Biggest change to the F1 rules since??

Posted on

| Written by

The banning of 'skirts' meant radical change for the 1983 F1 cars

Pat Symonds remarked recently that the radical changes in the F1 rules for 2009 were the biggest he’d seen since 1983.

The ‘formula’ in Formula 1 has been changed many times since the world championship began in 1950. Which were the biggest changes in recent F1 history?

1983: Flat bottoms

In 1983 a new rule requiring the cars to have flat undersides robbed them of a huge amount of cornering speed. Teams had been using ‘skirts’ along the side of the cars to produce ‘ground effect’ which sucked them to the ground, generating enormous grip.

However if a skirt failed mid-corner it led to a catastrophic loss of grip. There were several horrific accidents and a series of fatalities before flat-bottomed cars were mandated, severely limiting the ground effect.

Read more about ground effect aerodynamics

1989: Turbos banned

No turbos in 1989, but McLaren and Honda kept on winning

Teams were slow to follow Renault’s lead in 1977 when they began developing a turbo-powered F1 car. But once Renaut’s rivals cottoned on to the potential of turbos, it ushered in a new era of explosively powerful engines, exotic fuel blends, computerised boost management, and huge expense.

After several attempts at restricting the turbos, the governing body instead chose to ban them at the end of 1988. But it did little to change the balance of power, with McLaren-Honda continuing its domination for three more years.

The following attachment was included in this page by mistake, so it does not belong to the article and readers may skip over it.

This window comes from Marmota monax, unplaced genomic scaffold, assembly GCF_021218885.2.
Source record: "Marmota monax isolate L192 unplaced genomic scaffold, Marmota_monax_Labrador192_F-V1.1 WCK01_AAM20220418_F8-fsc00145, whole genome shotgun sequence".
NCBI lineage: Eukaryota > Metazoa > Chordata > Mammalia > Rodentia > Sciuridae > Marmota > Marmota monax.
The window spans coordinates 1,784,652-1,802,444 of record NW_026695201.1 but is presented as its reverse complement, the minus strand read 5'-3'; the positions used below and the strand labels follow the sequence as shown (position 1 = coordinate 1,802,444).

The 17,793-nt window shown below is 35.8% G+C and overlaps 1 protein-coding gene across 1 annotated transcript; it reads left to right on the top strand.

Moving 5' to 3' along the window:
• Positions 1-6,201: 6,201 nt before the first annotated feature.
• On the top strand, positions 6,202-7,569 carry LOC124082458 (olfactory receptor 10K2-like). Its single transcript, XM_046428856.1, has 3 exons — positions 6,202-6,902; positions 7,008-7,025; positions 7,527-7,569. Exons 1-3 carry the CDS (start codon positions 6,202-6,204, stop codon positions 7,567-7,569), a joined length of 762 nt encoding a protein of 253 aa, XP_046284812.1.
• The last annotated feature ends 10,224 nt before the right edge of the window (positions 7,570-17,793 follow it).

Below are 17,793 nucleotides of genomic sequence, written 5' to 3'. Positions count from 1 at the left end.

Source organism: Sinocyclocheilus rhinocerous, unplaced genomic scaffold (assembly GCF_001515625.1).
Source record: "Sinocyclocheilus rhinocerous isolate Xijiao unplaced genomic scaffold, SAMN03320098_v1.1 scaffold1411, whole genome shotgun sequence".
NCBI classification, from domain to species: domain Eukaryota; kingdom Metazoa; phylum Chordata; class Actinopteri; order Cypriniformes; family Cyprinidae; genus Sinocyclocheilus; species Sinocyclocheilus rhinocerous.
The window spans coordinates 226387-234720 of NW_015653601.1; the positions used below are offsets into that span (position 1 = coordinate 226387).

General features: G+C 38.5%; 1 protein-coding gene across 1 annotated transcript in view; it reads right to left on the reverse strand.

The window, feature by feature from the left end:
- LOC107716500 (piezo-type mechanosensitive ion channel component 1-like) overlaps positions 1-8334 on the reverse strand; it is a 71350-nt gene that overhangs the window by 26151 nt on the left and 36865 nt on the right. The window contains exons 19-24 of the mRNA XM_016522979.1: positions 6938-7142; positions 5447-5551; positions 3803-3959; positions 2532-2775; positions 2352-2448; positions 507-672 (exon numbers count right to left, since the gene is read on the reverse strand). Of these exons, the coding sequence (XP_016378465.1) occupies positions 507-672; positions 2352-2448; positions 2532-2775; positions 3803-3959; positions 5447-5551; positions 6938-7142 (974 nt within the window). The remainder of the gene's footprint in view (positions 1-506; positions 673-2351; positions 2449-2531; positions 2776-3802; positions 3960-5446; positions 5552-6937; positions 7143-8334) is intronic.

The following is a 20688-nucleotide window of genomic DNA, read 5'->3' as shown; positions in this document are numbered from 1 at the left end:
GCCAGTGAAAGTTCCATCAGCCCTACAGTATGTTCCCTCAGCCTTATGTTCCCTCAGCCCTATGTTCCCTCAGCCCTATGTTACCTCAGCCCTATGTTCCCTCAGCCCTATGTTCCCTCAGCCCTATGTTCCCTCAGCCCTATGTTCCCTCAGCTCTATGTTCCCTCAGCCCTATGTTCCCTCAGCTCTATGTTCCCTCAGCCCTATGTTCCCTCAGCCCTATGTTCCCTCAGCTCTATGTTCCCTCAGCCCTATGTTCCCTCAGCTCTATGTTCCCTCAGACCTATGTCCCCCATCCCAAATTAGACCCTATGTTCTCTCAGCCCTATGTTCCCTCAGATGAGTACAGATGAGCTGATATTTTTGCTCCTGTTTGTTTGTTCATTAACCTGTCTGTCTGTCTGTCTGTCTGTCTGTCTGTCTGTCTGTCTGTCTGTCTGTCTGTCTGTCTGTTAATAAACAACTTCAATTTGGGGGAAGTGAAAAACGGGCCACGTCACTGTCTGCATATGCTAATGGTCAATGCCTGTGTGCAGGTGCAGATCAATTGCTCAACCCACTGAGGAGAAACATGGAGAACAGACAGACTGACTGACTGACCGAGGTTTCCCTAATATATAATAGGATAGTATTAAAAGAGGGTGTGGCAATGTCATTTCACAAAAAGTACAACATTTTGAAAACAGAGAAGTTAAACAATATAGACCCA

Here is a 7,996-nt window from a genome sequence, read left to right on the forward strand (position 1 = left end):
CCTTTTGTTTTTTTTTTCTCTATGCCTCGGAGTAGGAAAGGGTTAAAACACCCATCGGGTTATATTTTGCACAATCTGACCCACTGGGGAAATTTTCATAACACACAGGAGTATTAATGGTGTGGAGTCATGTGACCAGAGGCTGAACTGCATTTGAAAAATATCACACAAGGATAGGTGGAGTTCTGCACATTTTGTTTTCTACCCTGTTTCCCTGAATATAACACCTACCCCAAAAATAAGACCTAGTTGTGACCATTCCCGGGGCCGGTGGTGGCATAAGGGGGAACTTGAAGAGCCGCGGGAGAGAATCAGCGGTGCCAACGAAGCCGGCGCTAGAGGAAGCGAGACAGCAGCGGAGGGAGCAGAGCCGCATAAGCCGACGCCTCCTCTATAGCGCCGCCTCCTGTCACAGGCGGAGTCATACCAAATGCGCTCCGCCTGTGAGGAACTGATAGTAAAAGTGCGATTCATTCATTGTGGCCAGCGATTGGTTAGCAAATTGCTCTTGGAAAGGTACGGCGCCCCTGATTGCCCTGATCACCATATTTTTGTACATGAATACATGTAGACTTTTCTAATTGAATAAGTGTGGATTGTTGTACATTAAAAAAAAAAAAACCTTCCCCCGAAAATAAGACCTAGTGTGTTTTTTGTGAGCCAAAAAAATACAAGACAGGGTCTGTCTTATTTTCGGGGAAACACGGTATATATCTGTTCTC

Read more about turbos

1998: Grooves and narrow cars

Narrow-track cars with grooved tyres looked strange on their 1998 debut

In the late nineties the FIA made a concerted effort to drastically cut cornering speeds. It aimed to limit downforce by reducing the maximum width of the cars, and required teams to use less efficient grooved tyres.

The resulting cars looked decidedly strange, And, far more dependent on downforce than before, they struggled to race each other closely.

Only two drivers on the F1 grid today have experience of pre-grooves F1: Jarno Trulli and Giancarlo Fisichella (plus Rubens Barrichello if he can get a drive).

Read more about the banning of slicks

2009: All change

This year the teams have to grapple with a reversal of key parts of the 1998 rules changes: bringing back slicks and widening the front wing. But that’s not all.

Bodywork aerodynamic devices have been severely limited, the front wing is now moveable and teams can use Kinetic Energy Recovery Systems.

And they have to figure out how to implement these changes at a time when testing is more tightly restricted than ever before.

History tells us these radical changes could have one of two different outcomes. In 1998 McLaren were miles ahead at the start of the season, and only Ferrari were able to get near to them.

But in 1983 eight different drivers won the 15 races and three were still in contention for the championship at the final round.

Which scenario do you think is more likely to happen this year?

Read more

Images (C) Ford, Honda, Ford

Author information

Keith Collantine
Lifelong motor sport fan Keith set up RaceFans in 2005 - when it was originally called F1 Fanatic. Having previously worked as a motoring...

Got a potential story, tip or enquiry? Find out more about RaceFans and contact us here.

23 comments on “Biggest change to the F1 rules since??”

  1. I hope it’ll be wide open – the up-and-coming teams such as BMW, Renault and Red Bull will have a year’s development and stability (plus Vettel in RB’s case!) to build on 2008’s promising showings.